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Make UK/Santander analysis shows Europe remains top destination for UK manufactured goods

10th Sep 2020 5 min read

The critical importance of the UK agreeing a deal with the EU which avoids barriers to trade is highlighted today by new analysis which shows that manufacturing exports to the top six EU markets alone are worth around a third of total goods exports.

Key findings

  • Top six European markets account for a third of total manufacturing exports
  • UK goods exported to the US jumped by 19% year-on-year
  • UK retained position as 9th largest manufacturer and 10th for global exports
  • Average pay in manufacturing - £34,538 - remains significantly higher than services and economy overall



According to the research, ‘UK Manufacturing Facts, 2020/21’, published by Make UK, the manufacturers’ association, and Santander UK, total global exports stood at £367bn. While the US was the single largest importer of UK manufactured products, seven out of the top ten UK export markets are based in Europe, including Germany (2nd), France (3rd) and Ireland (4th). China, ranked fifth, was the only other top ten destination for UK goods outside of Europe and the US.

Exports to the top six European markets – Germany, France, Ireland, Netherlands, Switzerland and Belgium – were worth £117.4bn alone. Just under half (46%) of all UK manufactured goods were exported to European countries combined, totalling £169bn. The US was the single biggest export destination and saw a 19% increase on last year, equating to £54.4bn.

The research also showed that the UK retained its position as the ninth leading manufacturer and tenth in terms of global exports with output totalling £191bn in 2019 – a growth of 7% over the last five years. The data also reveals that among the 2.7 million people employed by UK manufacturers, the average salary stands at £34,538 – 13% higher than the average UK salary.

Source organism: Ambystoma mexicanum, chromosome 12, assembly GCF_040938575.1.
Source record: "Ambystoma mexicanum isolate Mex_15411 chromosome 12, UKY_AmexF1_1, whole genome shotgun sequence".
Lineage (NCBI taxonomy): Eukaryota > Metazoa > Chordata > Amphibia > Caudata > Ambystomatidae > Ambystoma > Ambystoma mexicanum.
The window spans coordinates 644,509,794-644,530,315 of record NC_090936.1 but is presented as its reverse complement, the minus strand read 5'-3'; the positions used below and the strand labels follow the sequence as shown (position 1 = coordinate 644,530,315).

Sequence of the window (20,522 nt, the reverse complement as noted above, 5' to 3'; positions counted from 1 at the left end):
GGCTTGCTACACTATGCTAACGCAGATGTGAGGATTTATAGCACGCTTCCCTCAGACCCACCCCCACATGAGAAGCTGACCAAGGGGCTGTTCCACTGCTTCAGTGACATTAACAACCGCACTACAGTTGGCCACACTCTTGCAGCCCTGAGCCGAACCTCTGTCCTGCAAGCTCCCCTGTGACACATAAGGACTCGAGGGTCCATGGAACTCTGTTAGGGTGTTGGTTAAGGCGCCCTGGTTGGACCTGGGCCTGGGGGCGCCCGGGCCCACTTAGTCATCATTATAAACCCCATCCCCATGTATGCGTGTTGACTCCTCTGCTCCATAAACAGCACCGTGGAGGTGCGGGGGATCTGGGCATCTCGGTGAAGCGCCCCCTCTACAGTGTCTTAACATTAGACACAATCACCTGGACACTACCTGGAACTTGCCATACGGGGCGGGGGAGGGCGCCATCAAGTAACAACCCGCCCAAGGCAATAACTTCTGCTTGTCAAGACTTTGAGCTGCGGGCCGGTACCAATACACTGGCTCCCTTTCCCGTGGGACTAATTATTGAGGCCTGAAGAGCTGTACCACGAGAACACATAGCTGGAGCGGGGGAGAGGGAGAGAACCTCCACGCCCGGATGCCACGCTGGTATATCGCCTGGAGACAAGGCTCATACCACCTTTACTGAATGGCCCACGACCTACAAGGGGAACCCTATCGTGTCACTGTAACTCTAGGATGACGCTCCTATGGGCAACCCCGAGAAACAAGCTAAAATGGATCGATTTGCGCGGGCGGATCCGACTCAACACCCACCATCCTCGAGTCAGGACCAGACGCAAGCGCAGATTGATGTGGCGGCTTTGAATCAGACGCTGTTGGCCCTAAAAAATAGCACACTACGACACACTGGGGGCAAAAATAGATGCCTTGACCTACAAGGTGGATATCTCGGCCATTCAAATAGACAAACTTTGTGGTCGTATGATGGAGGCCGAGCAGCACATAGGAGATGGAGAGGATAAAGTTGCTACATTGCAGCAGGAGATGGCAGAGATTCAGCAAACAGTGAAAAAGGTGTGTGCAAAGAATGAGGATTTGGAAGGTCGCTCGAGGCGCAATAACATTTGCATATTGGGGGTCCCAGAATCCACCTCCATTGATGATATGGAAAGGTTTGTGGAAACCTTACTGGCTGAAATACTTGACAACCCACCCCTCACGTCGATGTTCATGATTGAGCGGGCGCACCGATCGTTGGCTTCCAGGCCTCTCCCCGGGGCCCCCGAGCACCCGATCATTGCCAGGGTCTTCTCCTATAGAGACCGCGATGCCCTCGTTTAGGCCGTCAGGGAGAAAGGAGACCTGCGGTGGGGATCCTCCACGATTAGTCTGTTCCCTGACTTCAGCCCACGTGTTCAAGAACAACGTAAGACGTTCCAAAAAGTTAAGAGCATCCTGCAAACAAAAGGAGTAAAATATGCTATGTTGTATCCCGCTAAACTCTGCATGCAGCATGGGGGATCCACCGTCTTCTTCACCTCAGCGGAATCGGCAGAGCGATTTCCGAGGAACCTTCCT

These figures lay bare the overwhelming importance for manufacturers of trade with our closest market and the need to avoid imposing any barriers which will make this more difficult. 

Whilst the United States remains the biggest market and presents significant opportunities for export growth, it is a fallacy to believe that geography is not the biggest factor driving trade. For UK manufacturers, access to their biggest market must be a premium.

The figures also provide an important reminder that we’re still one of the top ten biggest manufacturing nations and we want to see policy makers working with industry to help move UK manufacturing up the rankings.

Stephen Phipson Chief Executive at Make UK


According to the data, Transport Manufacturers were the largest exporters (22%); Food and Drink remained the leading subsector for output (17%) while; Transport also generated the most in terms of R&D (36.4%). This spend on R&D highlights the critical importance of the automotive and aerospace sectors to the long-term high value growth of the economy, despite the major impact of the pandemic on these two sectors in particular.

The data, captured before the Coronavirus outbreak shows that goods exports (53%) outweighed that of services (47%) while the sector continues to punch above its weight contributing 66% of total UK spend on R&D and 16% of business investment.


Our manufacturers have shown unyielding resilience over recent months. Retaining our position as the ninth leading manufacturer makes it clear that the UK is still a major player on the international stage, but we must not rest on our laurels. This data underlines the importance of prioritising manufacturing as the UK establishes new trading relationships with partners around the world.

Paul Brooks UK Head of Manufacturing, Santander UK


The ONS has made some revisions to manufacturing output for the last few years. The figure for 2018 of £192 billion was revised down to £190 billion hence why this year’s figure appears lower than the figure quoted in the 2019 Make UK/Santander Fact Card. 

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